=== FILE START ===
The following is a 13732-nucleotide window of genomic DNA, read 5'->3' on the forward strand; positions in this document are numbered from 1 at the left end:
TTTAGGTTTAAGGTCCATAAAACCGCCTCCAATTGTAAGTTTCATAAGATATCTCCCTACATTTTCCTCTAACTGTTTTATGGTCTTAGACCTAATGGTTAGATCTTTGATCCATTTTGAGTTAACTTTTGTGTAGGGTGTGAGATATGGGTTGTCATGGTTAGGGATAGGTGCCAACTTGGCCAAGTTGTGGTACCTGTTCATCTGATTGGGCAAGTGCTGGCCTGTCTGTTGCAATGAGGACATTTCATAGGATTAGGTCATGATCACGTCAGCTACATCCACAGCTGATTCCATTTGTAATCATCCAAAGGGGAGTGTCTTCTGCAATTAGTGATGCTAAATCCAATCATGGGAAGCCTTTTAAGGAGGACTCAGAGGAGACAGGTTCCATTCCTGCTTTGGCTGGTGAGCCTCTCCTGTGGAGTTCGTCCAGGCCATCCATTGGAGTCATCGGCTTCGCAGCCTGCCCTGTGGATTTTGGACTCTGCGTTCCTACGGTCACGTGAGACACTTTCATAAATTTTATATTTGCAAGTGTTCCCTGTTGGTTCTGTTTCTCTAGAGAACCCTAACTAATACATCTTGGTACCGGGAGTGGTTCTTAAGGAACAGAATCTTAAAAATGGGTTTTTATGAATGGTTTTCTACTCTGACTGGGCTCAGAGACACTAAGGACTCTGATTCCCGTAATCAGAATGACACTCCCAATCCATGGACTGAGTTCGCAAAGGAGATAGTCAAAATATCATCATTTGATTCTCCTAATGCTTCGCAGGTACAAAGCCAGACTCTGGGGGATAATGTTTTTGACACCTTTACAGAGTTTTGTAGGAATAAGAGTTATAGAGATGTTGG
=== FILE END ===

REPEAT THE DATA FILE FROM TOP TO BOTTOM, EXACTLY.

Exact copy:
The following is a 13732-nucleotide window of genomic DNA, read 5'->3' on the forward strand; positions in this document are numbered from 1 at the left end:
TTTAGGTTTAAGGTCCATAAAACCGCCTCCAATTGTAAGTTTCATAAGATATCTCCCTACATTTTCCTCTAACTGTTTTATGGTCTTAGACCTAATGGTTAGATCTTTGATCCATTTTGAGTTAACTTTTGTGTAGGGTGTGAGATATGGGTTGTCATGGTTAGGGATAGGTGCCAACTTGGCCAAGTTGTGGTACCTGTTCATCTGATTGGGCAAGTGCTGGCCTGTCTGTTGCAATGAGGACATTTCATAGGATTAGGTCATGATCACGTCAGCTACATCCACAGCTGATTCCATTTGTAATCATCCAAAGGGGAGTGTCTTCTGCAATTAGTGATGCTAAATCCAATCATGGGAAGCCTTTTAAGGAGGACTCAGAGGAGACAGGTTCCATTCCTGCTTTGGCTGGTGAGCCTCTCCTGTGGAGTTCGTCCAGGCCATCCATTGGAGTCATCGGCTTCGCAGCCTGCCCTGTGGATTTTGGACTCTGCGTTCCTACGGTCACGTGAGACACTTTCATAAATTTTATATTTGCAAGTGTTCCCTGTTGGTTCTGTTTCTCTAGAGAACCCTAACTAATACATCTTGGTACCGGGAGTGGTTCTTAAGGAACAGAATCTTAAAAATGGGTTTTTATGAATGGTTTTCTACTCTGACTGGGCTCAGAGACACTAAGGACTCTGATTCCCGTAATCAGAATGACACTCCCAATCCATGGACTGAGTTCGCAAAGGAGATAGTCAAAATATCATCATTTGATTCTCCTAATGCTTCGCAGGTACAAAGCCAGACTCTGGGGGATAATGTTTTTGACACCTTTACAGAGTTTTGTAGGAATAAGAGTTATAGAGATGTTGG